The odds of landing a tenure-track position in the life sciences are low while the chances of being stuck in multiple postdocs are high. So the leaders of nine top US universities and one research institution this month announced a plan to communicate those probabilities in an effort to grapple with a clogged biomedical research pipeline.
Both supply and demand have contributed to an research-and-development (R&D) career bottleneck, according to a 15 December Science article signed by the 10 research leaders, who call themselves the Coalition for Next Generation Life Science. US federal research funding, when adjusted for inflation, declined by nearly 20% from 2003 to 2016, according to the article. Meanwhile, PhD candidates continue to enroll in doctoral programmes. The result is that only one in 10 trainees will gain a tenure-track position within five years of receiving their PhD. Many PhD holders then spend longer than they had anticipated in postdoc training positions, sometimes taking multiple fellowships while waiting for academic job openings to materialize. And the ones who do land such positions are taking longer to secure their first independent grant.
Such information has been common knowledge in policy circles for years, says Rebecca Blank, lead author of the paper and the chancellor at the University of Wisconsin – Madison. But career outcomes need to be shared with prospective PhD students before they enroll in graduate school, and again once they begin their graduate studies, she says. That way, they can plan a career whose primary objective may not be a tenure-track job. Most new graduate students still think they will get a PhD, do a postdoc and land a professorship in their discipline of their choice. “Those days are over,” says Blank.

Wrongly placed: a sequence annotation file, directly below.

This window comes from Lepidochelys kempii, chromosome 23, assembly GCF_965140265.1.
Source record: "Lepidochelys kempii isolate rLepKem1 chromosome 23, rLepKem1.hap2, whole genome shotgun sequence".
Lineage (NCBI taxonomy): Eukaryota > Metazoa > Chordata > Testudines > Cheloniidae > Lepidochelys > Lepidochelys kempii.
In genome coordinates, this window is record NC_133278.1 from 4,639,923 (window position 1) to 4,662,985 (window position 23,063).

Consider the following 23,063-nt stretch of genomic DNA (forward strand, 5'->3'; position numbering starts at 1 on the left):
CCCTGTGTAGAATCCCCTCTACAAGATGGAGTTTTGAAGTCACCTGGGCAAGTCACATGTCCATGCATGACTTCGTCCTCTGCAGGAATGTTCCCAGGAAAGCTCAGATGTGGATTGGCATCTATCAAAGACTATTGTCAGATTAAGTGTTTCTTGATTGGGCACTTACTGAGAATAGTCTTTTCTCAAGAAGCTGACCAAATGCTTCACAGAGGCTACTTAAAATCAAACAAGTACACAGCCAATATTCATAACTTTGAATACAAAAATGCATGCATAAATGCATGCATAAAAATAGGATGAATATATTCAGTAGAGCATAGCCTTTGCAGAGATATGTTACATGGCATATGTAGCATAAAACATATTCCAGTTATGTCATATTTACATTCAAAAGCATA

To better communicate the odds, the coalition members in February 2018 will begin publishing life-science career outcomes. Data will include the time it takes to finish a PhD, the length of time junior scientists spend in postdocs and the places where both new PhDs and former postdocs find jobs.
Blank hopes that the coalition will spur more universities and research institutions to share such data. The University of Michigan has pioneered such efforts, and organizations such as the Broadening Experiences in Scientific Training (BEST) Consortium, the Council of Graduate Schools, Rescuing Biomedical Research, the National Research Council and the Association of American Universities have also called for universities and research institutions to share their postdoc and graduate-student career-path data.
Blank anticipates that students will use the data to better manage their career. For example, if graduate students see that their particular speciality is in demand in industry, they can apply for industry internships earlier in their training. Students can also be encouraged to explore off-the-bench careers like science communication and regulatory affairs, she says.
The data-sharing effort is not meant to dissuade students from pursuing science careers, Blank says. Rather, it can help them have more realistic views about what is possible and where jobs might be available. “We want you. We need you,” Blank says to prospective life-science graduate students. “But you need to start planning your career earlier.”
Paul Smaglik is a freelance writer in Milwaukee, Wisconsin.